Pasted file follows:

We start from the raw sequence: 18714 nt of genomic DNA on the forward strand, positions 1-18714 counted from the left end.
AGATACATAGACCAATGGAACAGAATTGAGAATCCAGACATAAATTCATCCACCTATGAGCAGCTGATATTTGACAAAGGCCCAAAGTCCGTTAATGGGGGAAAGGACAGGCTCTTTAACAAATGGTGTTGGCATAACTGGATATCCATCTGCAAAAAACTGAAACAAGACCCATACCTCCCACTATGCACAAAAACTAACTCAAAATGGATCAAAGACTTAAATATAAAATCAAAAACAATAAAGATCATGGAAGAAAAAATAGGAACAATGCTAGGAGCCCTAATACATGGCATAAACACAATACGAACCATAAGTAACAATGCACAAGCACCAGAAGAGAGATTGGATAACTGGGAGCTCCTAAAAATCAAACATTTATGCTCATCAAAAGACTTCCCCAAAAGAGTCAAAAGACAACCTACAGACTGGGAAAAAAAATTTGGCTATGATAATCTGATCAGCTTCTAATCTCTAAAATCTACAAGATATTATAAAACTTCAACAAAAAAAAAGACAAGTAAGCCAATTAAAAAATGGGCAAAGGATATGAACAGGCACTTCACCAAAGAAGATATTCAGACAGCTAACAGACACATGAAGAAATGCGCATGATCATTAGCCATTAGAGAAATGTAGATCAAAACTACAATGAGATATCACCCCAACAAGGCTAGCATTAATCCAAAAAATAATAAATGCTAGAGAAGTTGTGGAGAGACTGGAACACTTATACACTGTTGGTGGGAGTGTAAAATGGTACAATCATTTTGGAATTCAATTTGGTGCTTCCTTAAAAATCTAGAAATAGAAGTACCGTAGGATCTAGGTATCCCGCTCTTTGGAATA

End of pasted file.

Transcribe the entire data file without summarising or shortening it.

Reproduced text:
We start from the raw sequence: 18714 nt of genomic DNA on the forward strand, positions 1-18714 counted from the left end.
AGATACATAGACCAATGGAACAGAATTGAGAATCCAGACATAAATTCATCCACCTATGAGCAGCTGATATTTGACAAAGGCCCAAAGTCCGTTAATGGGGGAAAGGACAGGCTCTTTAACAAATGGTGTTGGCATAACTGGATATCCATCTGCAAAAAACTGAAACAAGACCCATACCTCCCACTATGCACAAAAACTAACTCAAAATGGATCAAAGACTTAAATATAAAATCAAAAACAATAAAGATCATGGAAGAAAAAATAGGAACAATGCTAGGAGCCCTAATACATGGCATAAACACAATACGAACCATAAGTAACAATGCACAAGCACCAGAAGAGAGATTGGATAACTGGGAGCTCCTAAAAATCAAACATTTATGCTCATCAAAAGACTTCCCCAAAAGAGTCAAAAGACAACCTACAGACTGGGAAAAAAAATTTGGCTATGATAATCTGATCAGCTTCTAATCTCTAAAATCTACAAGATATTATAAAACTTCAACAAAAAAAAAGACAAGTAAGCCAATTAAAAAATGGGCAAAGGATATGAACAGGCACTTCACCAAAGAAGATATTCAGACAGCTAACAGACACATGAAGAAATGCGCATGATCATTAGCCATTAGAGAAATGTAGATCAAAACTACAATGAGATATCACCCCAACAAGGCTAGCATTAATCCAAAAAATAATAAATGCTAGAGAAGTTGTGGAGAGACTGGAACACTTATACACTGTTGGTGGGAGTGTAAAATGGTACAATCATTTTGGAATTCAATTTGGTGCTTCCTTAAAAATCTAGAAATAGAAGTACCGTAGGATCTAGGTATCCCGCTCTTTGGAATA